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Re: Psidium striatulum... anyone growing this rare Psidium?
« Reply #6 on: October 13, 2016, 11:24:44 AM »
They are very nice guavas! Congratulations Miguel!  ;)

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Re: Psidium striatulum... anyone growing this rare Psidium?
« Reply #7 on: October 14, 2016, 04:04:11 PM »
Amazing species, thanks Miguel, I wonder if is it even hardier than psidium guajava and if could it be crossed with it.
============================

i saved info on this  i had found
i never did buy seeds (available on Ebay right now)
becuase it seemed it may be less cold tolerant than P Guayava

=============================

: Although adapted to dry and arid environments as the Savannas, can be easily grown in other regions of the country.

Source: Cerrado regions in the states of São Paulo and Minas Gerais.

https://translate.google.com/translate?hl=en&sl=pt&u=http://www.colecionandofrutas.org/psidiumstriatulum.htm&prev=search

========================
region map
http://hasbrouck.asu.edu/neotrop/plantae/taxa/index.php?taxon=Psidium%20striatulum

================

 It is easy to grow and very rustic, adapting to different types of climate and soil. It can be grown from sea level to 1,500m   altitude. Rain rates can vary 900 2,500 mm   annual, with humidity ranging from 45 to 95%. Soils that this species prefers are: cambisols (sandy and rich in organic matter, Planosols (land plains), latosol (red earth and yellow earth) or any land that have the characteristics of being well-drained, deep and well natural fertility and have pH ranging from 5.5 to   6.2.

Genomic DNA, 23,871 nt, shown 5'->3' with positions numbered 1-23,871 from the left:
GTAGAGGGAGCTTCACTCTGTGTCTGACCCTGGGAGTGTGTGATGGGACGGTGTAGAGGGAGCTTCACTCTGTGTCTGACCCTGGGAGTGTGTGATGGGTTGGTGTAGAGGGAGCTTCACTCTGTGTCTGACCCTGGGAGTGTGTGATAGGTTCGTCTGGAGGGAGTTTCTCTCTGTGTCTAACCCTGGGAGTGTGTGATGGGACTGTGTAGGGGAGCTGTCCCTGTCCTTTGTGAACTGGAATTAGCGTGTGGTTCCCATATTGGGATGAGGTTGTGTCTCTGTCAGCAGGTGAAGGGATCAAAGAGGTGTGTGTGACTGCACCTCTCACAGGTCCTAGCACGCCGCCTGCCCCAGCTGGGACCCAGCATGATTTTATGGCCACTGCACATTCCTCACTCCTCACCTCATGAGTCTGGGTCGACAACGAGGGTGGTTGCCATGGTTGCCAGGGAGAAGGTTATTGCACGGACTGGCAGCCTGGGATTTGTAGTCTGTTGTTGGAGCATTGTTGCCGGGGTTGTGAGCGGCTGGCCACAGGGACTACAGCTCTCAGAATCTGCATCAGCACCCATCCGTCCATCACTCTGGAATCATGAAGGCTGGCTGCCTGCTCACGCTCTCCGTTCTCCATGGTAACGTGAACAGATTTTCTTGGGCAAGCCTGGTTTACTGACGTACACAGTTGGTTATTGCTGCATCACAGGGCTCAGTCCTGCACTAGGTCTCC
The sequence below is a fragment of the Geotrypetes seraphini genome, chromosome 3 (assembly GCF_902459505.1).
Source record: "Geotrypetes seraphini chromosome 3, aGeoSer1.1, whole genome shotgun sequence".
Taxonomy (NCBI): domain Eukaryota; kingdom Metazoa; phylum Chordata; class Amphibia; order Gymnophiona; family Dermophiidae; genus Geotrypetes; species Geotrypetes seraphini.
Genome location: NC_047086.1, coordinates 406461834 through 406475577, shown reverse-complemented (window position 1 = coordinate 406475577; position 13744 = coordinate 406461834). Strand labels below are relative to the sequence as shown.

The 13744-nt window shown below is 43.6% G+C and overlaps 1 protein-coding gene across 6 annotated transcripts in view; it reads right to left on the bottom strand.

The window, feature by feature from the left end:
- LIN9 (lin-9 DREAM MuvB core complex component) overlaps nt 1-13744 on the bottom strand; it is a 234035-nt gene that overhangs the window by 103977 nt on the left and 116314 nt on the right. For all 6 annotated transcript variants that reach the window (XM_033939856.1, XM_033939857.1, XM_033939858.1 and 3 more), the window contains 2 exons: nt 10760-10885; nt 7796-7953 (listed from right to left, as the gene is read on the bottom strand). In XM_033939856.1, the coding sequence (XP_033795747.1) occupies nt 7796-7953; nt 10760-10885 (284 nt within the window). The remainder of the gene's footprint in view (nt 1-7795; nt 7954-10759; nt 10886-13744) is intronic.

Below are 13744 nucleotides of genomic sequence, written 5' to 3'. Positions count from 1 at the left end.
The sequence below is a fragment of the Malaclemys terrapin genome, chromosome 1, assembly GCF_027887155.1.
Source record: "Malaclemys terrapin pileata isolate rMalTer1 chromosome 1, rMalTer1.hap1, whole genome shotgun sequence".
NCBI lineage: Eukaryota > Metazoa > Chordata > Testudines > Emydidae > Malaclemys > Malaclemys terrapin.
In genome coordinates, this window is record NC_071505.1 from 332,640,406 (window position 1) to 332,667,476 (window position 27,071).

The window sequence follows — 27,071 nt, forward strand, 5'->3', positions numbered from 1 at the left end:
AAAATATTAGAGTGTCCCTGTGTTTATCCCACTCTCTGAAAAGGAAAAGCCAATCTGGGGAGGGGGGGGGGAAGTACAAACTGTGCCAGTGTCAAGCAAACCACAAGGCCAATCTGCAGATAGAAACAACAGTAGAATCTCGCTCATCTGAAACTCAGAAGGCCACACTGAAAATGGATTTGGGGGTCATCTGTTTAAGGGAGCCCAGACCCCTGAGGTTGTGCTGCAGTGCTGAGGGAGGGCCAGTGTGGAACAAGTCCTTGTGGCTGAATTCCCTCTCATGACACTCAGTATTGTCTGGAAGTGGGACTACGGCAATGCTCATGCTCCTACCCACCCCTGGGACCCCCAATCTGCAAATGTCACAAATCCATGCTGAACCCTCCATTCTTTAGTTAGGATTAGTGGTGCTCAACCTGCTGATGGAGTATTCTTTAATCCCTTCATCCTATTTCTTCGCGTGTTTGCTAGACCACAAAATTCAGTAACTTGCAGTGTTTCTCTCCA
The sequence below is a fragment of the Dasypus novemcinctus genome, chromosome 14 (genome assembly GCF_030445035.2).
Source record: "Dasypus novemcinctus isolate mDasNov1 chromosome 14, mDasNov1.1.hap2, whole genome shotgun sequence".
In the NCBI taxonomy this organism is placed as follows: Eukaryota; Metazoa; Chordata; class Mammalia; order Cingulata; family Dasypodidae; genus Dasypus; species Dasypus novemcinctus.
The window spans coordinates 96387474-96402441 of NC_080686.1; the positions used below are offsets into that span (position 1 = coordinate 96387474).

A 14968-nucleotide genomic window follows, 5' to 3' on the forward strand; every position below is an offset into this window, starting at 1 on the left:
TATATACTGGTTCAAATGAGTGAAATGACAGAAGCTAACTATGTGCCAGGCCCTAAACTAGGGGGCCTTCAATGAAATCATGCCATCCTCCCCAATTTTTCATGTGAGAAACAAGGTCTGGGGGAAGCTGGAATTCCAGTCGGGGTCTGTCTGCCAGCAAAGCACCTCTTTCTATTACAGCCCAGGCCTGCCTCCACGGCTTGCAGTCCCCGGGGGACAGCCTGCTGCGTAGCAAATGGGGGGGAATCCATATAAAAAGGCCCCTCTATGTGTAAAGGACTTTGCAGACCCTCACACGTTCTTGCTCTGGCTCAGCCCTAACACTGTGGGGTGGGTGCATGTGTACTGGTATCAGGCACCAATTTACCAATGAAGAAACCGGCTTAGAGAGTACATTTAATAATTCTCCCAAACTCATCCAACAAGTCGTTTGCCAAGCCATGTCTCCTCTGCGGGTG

It is resistant to the minimum - 4 degrees and 5 or 6 month drought,
waterlogging also supporting a brief period or flooding.

https://translate.google.com/translate?hl=en&sl=pt&tl=en&u=http%3A%2F%2Fwww.e-jardim.com%2Fproduto_completo.asp%3FIDProduto%3D300




SH

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Re: Psidium striatulum... anyone growing this rare Psidium?
« Reply #8 on: October 16, 2016, 12:29:35 AM »
Its shape reminds me that of Acca sellowiana. I've never seen of Psidiums with elongated shaped fruit, this one is really interesting.

Don

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Re: Psidium striatulum... anyone growing this rare Psidium?
« Reply #9 on: October 16, 2016, 07:51:48 AM »






My striatulums from Miguel about 12 months old with first flowers.

Don

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Re: Psidium striatulum... anyone growing this rare Psidium?
« Reply #10 on: October 16, 2016, 08:01:23 AM »





nana7b

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Re: Psidium striatulum... anyone growing this rare Psidium?
« Reply #11 on: September 28, 2019, 09:12:27 PM »
I was very happy to see the single fruit on my plant ripened. It flowered over last winter in an enclosure but I lost all the blooms.

Finally while outside in the spring it put out 2 flowers one of which bore.

I was surprised by the color of the flesh as the pictures I have seen before were all a light pink. The fruit was juicy and fragrant, however, it was disappointing in the flavor department.
It was only mildly sweet at best with no sub-acidity at all.

I am hoping it will improve with age. I am happy to grow it for the interior color alone.







linsecte

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Re: Psidium striatulum... anyone growing this rare Psidium?
« Reply #12 on: September 07, 2023, 03:08:02 AM »
Amazing species, thanks Miguel, I wonder if is it even hardier than psidium guajava and if could it be crossed with it.
i also would like to know, is P. striatulum as frost resistant as P. cattleyana? more or less? ^^

K-Rimes

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Re: Psidium striatulum... anyone growing this rare Psidium?
« Reply #13 on: September 07, 2023, 01:47:01 PM »
Amazing species, thanks Miguel, I wonder if is it even hardier than psidium guajava and if could it be crossed with it.
i also would like to know, is P. striatulum as frost resistant as P. cattleyana? more or less? ^^

It is not frost resistant. I lost about 1' of growth this year and didn't go much below 0C. I will protect mine this year. It is about the same frost resistance as guajava (not much).

Daintree